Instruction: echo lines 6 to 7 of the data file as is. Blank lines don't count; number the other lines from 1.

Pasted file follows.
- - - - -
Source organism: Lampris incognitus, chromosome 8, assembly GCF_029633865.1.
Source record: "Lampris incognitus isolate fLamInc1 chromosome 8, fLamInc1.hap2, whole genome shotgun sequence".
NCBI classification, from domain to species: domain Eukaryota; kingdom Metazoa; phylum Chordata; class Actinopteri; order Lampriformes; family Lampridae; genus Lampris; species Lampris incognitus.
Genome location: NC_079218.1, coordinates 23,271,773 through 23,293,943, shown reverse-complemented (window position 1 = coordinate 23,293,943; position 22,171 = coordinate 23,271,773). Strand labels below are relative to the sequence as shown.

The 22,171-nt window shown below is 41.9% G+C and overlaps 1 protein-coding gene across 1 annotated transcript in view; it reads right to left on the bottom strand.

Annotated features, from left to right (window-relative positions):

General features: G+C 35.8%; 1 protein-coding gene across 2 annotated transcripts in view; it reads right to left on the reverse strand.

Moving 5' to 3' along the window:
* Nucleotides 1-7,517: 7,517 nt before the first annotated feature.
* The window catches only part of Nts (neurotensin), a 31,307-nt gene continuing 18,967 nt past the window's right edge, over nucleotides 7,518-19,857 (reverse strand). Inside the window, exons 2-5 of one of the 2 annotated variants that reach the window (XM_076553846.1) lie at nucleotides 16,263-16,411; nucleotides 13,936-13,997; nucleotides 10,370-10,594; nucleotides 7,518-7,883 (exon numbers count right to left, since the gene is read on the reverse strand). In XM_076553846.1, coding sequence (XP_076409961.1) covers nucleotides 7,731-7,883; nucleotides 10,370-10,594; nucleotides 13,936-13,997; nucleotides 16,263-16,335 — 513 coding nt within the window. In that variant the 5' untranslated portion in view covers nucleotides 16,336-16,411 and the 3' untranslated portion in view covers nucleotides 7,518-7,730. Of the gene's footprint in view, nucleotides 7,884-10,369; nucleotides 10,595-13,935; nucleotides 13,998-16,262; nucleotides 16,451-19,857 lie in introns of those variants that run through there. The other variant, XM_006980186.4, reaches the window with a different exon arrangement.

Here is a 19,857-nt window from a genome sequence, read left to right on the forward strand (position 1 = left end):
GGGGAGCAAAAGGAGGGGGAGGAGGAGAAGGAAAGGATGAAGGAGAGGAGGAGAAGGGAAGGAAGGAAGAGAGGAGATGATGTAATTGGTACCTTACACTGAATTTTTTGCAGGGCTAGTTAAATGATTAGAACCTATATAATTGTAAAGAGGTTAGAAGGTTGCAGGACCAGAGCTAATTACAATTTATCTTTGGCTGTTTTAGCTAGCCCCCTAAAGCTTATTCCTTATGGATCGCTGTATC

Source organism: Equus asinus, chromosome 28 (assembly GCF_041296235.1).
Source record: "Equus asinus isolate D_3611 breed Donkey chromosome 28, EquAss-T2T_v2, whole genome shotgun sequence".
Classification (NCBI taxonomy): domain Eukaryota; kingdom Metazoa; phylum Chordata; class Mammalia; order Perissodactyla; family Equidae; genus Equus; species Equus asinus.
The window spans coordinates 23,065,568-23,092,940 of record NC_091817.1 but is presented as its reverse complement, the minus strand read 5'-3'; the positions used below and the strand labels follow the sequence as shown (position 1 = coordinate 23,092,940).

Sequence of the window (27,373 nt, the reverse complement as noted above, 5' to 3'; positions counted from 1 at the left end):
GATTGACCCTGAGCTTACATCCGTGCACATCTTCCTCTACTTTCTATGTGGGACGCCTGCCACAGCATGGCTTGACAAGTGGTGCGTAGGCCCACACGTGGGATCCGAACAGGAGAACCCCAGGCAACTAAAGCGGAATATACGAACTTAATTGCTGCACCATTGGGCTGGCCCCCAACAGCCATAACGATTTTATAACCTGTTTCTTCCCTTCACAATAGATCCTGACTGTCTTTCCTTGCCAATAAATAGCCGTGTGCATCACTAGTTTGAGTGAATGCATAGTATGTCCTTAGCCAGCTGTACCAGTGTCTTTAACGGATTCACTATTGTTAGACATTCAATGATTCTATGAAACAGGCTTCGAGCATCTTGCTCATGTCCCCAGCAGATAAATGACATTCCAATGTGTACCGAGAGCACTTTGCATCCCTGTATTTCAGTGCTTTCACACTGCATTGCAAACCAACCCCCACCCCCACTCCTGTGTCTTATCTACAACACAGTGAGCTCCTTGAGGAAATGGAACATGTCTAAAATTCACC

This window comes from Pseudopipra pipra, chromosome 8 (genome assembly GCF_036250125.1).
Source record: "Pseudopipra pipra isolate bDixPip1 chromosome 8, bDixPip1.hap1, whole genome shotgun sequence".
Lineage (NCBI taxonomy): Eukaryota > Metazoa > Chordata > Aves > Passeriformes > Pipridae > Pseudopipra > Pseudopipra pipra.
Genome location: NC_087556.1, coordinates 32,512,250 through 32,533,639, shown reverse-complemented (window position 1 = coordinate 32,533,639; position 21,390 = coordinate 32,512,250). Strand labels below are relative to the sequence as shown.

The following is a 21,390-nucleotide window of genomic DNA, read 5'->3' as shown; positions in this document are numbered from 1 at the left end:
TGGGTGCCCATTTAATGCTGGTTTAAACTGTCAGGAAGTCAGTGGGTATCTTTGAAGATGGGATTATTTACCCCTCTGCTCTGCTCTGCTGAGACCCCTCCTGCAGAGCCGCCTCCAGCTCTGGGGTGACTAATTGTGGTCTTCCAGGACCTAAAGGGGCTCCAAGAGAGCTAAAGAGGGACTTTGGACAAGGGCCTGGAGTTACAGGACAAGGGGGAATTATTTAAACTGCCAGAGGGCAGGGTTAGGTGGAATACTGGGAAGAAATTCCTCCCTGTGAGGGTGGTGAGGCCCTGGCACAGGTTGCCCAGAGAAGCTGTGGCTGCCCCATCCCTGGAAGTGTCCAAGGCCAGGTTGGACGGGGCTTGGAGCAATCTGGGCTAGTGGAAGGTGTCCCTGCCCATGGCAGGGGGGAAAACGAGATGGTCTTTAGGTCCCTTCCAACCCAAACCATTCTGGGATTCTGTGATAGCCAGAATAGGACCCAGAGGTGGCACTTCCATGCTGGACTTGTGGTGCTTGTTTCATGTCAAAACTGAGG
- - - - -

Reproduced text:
Annotated features, from left to right (window-relative positions):

General features: G+C 35.8%; 1 protein-coding gene across 2 annotated transcripts in view; it reads right to left on the reverse strand.